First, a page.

Can You Get Your Senior’s (or Spouse’s) Medical Records?

Mother And Daugther CuddlingYour aging parent is having some medical concerns. As their son or daughter, you think it will be a breeze to help them through doctor and hospital visits, paperwork, insurance, and so on. But do you have the right to your senior’s medical records? Or your spouse’s medical records?

Not automatically. It’s a matter of privacy. Their records are private, just as yours are, accessible only by them and anyone else they happened to designate. If you’re jumping in to help, it could cause the process to slowdown if you aren’t specifically chosen by them.

This affects not only spouses or grown children trying to help their aging parents, but also patients who may want their primary caregiver (family or otherwise) to have access to their medical records.

Often paperwork is given at the doctor’s office or the hospital that has the patient provide a name and contact information for anyone additional who is allowed to receive information about the patient’s medical. If this paperwork isn’t given automatically, the patient can and should request an authorization form designating permission.

Incidentally, a doctor is allowed to give information to a spouse or family member if he or she is present during a doctor’s visit or a hospital stay. If the patient has a family member come with them to the doctor, the doctor can assume that the patient wants the family member to have access to the medical information being given unless the patient states otherwise.

While being at the doctor with the patient may allow you to hear current diagnoses or recommendations, it does not guarantee full medical record access. If the patient wants you to be able to access more than the current conversation, have them authorize you in writing.


Making Tough Choices for Your Family’s Healthcare: Are You Ready?

unnamedAs many of you know, I’m a single mom of two beautiful grown daughters who are a little more than two years apart.

When I started out, I didn’t think much about health insurance or anything like it. I thought my life and my future family’s life would go along as everyone thinks it will…happy and uneventful. 

But then one of my girls was born with a life-threatening condition.  And when my youngest daughter was 18 months old, my husband and I divorced, leaving me to care for both my girls on my own. So, like many people going through a major life change, I was forced to make some hard decisions about health insurance that I never thought I would have to.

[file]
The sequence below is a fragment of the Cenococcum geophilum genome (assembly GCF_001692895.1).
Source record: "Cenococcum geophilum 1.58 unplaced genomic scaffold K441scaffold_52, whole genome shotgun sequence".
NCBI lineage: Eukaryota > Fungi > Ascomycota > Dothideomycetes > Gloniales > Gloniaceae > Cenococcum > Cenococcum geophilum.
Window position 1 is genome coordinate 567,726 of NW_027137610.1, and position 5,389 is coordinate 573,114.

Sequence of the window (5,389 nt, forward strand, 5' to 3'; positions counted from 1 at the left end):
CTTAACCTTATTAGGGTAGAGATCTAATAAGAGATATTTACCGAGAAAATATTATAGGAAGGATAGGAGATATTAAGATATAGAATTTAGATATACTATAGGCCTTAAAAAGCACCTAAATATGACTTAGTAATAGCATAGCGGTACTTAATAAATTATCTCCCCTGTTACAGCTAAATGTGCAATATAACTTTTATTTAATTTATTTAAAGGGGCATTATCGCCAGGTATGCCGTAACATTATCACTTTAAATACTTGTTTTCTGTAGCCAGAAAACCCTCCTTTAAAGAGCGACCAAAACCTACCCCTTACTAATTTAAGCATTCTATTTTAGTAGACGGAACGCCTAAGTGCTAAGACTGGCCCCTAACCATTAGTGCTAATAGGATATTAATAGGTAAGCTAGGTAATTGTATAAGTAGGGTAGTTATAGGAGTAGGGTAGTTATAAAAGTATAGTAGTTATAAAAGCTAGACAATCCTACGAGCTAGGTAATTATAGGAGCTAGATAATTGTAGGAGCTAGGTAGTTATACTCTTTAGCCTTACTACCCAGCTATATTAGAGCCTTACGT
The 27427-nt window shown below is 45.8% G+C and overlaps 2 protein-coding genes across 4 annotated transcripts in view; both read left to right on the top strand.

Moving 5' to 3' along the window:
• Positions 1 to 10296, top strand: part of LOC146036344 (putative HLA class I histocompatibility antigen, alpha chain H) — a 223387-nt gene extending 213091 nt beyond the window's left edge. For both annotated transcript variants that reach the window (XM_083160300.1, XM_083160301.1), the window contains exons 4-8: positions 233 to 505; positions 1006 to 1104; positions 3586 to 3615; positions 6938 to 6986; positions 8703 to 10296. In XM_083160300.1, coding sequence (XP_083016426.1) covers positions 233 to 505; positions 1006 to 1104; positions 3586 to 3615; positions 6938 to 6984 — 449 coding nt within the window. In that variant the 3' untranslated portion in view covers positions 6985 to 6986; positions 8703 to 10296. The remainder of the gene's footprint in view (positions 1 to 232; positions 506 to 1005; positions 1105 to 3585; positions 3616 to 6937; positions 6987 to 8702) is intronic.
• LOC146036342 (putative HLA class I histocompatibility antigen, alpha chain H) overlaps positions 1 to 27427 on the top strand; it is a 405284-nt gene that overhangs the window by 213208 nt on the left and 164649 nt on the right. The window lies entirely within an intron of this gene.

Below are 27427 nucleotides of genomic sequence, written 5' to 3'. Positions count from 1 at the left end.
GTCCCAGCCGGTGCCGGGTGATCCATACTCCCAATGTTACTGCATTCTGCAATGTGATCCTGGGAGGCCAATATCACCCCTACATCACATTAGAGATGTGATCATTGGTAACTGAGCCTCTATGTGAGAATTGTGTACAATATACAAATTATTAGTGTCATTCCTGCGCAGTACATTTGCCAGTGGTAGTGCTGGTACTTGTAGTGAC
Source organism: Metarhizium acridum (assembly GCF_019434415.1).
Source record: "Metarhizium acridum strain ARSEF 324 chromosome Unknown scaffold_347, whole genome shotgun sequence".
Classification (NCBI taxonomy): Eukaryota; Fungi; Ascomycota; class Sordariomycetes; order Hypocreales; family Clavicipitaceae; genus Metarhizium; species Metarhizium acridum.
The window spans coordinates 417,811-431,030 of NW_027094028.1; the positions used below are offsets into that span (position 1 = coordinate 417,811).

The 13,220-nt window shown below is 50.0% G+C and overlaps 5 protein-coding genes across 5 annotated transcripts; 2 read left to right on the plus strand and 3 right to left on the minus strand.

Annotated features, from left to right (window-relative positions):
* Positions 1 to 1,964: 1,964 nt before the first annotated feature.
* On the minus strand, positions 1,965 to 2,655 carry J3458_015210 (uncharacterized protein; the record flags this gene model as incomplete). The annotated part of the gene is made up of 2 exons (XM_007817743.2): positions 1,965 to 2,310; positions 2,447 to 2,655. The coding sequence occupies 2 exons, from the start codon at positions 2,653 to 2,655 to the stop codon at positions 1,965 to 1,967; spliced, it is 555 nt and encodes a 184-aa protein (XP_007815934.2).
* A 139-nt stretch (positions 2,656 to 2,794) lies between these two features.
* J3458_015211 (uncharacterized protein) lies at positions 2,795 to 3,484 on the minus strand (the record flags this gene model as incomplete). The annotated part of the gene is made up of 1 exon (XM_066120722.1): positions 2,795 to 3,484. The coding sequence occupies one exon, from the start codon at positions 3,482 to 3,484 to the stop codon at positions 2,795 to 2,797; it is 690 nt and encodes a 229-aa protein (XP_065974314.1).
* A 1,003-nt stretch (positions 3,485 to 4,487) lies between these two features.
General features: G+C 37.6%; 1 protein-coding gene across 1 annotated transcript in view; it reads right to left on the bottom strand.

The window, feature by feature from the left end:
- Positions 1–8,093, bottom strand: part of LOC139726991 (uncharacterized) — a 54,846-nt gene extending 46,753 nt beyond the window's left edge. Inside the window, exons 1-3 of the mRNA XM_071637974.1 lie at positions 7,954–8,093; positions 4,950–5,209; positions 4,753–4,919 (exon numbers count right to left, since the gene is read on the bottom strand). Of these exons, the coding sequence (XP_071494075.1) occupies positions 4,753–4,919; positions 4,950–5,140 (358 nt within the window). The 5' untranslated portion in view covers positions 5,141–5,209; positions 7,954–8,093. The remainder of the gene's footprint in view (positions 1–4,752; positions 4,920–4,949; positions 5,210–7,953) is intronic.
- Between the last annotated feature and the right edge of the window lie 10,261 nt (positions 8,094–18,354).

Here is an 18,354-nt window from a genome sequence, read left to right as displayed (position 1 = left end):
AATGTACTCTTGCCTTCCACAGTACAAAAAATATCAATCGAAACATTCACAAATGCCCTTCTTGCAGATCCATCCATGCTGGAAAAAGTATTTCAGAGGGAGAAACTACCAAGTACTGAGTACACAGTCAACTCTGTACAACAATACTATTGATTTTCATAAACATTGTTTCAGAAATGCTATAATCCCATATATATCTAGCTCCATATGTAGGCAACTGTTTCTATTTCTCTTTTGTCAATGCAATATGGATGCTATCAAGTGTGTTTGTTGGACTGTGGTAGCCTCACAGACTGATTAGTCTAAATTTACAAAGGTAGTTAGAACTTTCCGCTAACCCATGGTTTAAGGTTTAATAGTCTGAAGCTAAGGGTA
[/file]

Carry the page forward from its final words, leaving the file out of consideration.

This is how life is.  You often must make tough choices when you are least prepared.  

So what did I do?

First, I recognized how important having health insurance is.  As a single mom, there was no way for me to pay for all of our medical bills since my daughter was in and out of the hospital.  She also required a lot of medical supplies which were beyond anything I could afford on my own.

For me, I changed jobs so that we could have better health insurance coverage.  I was lucky to get a job at the hospital where many of my daughter’s doctors were located. Unlike today, when we have the the option of signing up for healthcare on the health exchanges created by ObamaCare, the only way I could change my health insurance was to change jobs.

At that time, I had to take the risk that my new employer would refuse to pay for my daughter’s care because her condition might be considered pre-existing.  Now, under ObamaCare, you can change jobs and your new employer can’t refuse to cover your care due to pre-existing conditions.

Next, I made sure that the doctors and hospitals taking care of my daughter participated in my new insurance plan.  It was very important to me that she continue to receive the expert care that she needed.

By making sure those doctors and hospitals participated in my plan, I avoided overwhelming medical bills.  When I first started looking at new insurance plans, I was tempted to just look at the monthly premium cost. I was single mom with a new job and that monthly cost represented a huge chunk of my paycheck. But my first priority was to keep my daughter’s doctors who had taken such good care of her. If I had gone with a cheaper insurance I would have had to  to pick new doctors OR pay huge bills because those doctors weren’t a part of my plan. By saving $100 a month, I might have been signing up for thousands in uncovered expenses.  With a sick child, the last thing I could handle was overwhelming medical bills.

I’m happy to report that we received amazing care and my daughters are now both healthy and grown.  It was a tough time but we made it through with great insurance and didn’t get saddled with a ton of medical bills.

When you have tough choices, it can be overwhelming. I know, I’ve been there.  But with the right information, you can be have the peace of mind that you’ve made the right decisions for you and your family. 

I hope this post helps you Spin Your Healthcare Your Way!


During the next few weeks I’ll be finalizing my ebook, Easy Healthcare: Choosing an Insurance Plan.  Let me know what your toughest choices are when it comes to health insurance and I’ll make sure we have that covered for you!